Could a rise in cases of hepatitis in children with no known cause also be reported from India? It is possible that there already are cases that have gone undetected since the presence of the known viruses that cause hepatitis have to be ruled out to fit the definition. It is easier to detect new cases of hepatitis (of no known cause) when the total number of cases every year is low, which may explain why cases were originally noticed in the UK and the US. However, a common thread in all the cases (apart from the lack of a known cause) is the severity of liver damage in otherwise healthy children. Now that a probable case definition has been provided by WHO, it certainly is possible that cases will be detected in India.

It may also be that some children are more susceptible than other others. If a type of adenovirus is implicated, then it may be that some children are better at clearing it without liver damage (perhaps due to prior exposure). But we need to first know what is causing hepatitis in these children. There may be one or several causes and they may be unrelated. We don’t know what the common characteristics are, if the patients have been exposed in the same way, and if the cause is an infectious agent. We don’t know how it is spread.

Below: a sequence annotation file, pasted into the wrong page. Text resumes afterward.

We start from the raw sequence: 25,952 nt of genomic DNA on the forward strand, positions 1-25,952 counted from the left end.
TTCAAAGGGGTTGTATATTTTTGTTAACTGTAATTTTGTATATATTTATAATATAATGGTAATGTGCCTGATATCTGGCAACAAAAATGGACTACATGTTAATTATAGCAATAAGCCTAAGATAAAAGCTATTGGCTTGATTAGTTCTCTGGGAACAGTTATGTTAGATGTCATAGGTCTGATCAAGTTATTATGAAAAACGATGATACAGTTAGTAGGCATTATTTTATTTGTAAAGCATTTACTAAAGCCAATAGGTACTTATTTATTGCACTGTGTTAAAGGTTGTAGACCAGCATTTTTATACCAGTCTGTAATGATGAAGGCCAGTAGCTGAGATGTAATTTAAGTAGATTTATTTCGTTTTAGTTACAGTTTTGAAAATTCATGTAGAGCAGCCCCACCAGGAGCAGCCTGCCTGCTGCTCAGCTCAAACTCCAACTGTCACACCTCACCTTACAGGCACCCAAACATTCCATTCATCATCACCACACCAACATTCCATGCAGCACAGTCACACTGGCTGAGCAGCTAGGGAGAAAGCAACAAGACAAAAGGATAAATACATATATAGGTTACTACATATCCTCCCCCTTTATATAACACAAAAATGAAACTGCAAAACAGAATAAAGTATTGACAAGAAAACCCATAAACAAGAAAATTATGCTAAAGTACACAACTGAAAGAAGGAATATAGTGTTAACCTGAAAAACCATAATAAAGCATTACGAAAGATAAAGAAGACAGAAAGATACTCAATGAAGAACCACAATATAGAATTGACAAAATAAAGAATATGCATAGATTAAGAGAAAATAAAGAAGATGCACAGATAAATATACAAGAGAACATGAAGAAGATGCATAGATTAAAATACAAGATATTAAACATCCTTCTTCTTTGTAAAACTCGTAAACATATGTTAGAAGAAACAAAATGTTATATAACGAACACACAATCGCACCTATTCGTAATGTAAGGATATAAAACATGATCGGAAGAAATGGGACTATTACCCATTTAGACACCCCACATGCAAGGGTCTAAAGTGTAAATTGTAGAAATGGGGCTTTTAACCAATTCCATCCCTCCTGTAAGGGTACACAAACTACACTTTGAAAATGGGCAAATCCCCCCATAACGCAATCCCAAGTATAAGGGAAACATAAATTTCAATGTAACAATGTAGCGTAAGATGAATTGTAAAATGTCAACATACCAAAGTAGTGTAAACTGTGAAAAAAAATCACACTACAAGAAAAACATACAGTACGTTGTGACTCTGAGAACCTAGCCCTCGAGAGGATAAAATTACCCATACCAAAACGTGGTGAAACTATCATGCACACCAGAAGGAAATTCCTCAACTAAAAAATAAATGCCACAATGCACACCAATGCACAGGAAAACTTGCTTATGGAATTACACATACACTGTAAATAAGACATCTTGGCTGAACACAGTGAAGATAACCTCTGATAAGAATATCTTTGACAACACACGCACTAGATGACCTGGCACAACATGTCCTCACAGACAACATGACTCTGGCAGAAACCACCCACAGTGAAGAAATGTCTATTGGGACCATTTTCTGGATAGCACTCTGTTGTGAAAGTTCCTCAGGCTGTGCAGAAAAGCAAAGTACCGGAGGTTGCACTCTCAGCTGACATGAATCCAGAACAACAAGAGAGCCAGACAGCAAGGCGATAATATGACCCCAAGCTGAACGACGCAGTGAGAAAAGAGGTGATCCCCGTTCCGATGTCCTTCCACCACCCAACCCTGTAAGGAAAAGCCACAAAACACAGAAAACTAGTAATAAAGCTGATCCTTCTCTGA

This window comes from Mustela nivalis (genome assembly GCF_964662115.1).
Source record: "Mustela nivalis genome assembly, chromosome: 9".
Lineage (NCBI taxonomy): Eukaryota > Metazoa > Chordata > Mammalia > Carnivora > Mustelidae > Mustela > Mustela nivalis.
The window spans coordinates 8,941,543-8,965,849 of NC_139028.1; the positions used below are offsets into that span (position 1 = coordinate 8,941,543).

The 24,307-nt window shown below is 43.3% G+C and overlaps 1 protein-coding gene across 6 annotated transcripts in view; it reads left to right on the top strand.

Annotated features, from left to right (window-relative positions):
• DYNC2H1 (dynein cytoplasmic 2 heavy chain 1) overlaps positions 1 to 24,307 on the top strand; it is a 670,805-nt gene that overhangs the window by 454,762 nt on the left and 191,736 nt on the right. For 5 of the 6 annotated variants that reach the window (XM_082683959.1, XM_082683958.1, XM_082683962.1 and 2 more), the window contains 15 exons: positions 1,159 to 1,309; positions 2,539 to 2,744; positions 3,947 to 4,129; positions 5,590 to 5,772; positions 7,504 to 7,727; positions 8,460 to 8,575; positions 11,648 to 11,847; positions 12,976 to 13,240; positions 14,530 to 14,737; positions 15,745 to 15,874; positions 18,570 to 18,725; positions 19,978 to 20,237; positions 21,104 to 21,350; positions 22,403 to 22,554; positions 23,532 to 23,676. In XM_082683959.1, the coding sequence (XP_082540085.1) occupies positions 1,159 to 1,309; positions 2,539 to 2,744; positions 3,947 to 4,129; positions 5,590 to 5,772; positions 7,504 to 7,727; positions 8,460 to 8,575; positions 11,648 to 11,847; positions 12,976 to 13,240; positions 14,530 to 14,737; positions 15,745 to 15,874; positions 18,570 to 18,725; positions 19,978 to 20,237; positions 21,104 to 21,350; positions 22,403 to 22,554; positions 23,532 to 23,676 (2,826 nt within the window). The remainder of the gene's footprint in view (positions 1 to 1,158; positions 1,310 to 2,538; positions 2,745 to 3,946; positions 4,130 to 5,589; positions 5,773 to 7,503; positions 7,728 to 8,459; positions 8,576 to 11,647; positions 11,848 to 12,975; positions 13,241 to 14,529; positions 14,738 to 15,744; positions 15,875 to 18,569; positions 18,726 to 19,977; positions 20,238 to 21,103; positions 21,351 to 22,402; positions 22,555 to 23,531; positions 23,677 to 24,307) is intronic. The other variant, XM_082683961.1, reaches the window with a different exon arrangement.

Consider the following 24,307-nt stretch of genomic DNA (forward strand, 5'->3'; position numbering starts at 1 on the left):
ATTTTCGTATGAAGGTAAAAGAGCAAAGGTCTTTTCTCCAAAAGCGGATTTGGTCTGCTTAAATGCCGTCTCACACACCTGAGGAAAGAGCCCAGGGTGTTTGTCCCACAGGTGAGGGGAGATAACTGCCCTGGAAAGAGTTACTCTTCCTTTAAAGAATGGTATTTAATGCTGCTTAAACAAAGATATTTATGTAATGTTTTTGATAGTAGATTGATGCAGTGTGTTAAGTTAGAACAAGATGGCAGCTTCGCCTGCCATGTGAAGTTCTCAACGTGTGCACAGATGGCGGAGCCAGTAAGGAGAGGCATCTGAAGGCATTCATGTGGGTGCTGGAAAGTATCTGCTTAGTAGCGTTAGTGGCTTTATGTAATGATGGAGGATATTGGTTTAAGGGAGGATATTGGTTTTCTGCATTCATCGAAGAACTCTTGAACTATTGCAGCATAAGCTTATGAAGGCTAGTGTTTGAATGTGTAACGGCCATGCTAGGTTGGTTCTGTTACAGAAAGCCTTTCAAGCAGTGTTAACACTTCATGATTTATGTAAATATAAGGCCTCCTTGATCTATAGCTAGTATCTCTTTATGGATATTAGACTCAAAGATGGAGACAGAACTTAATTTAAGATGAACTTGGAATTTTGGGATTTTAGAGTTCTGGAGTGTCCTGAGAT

As of late April, the WHO was not even certain if the increase in cases was caused by something new or because of an increase in awareness of cases that normally would go undetected. In other words, some of the cases might have been identified because researchers were looking for them. In a normal year, there are some children who get very sick with liver damage with no underlying factors or cause identified.

The WHO also notes that adenovirus as a causative agent is a “possible hypothesis", but other possible infectious agents and non-infectious causes of hepatitis (such as toxin exposure) must be ruled out. Right now, it is important to be aware of the signs and symptoms, but there is no cause for panic. We are currently dealing with a nonspecific response due to an unidentified cause in a very small number of children spread across the globe. Clinical samples from some of the children are being examined. It is very likely that more cases will be reported before the cause is known. And until the cause is known, specific guidance on prevention is unlikely to be provided by public health authorities.

Anirban Mahapatra is a scientist by training and the author of a book on covid-19. These are his personal views.

Subscribe to Mint Newsletters
* Enter a valid email
* Thank you for subscribing to our newsletter.
Close
Recommended For You
×
Edit Profile
Get alerts on WhatsApp
Set Preferences My ReadsFeedbackRedeem a Gift CardLogout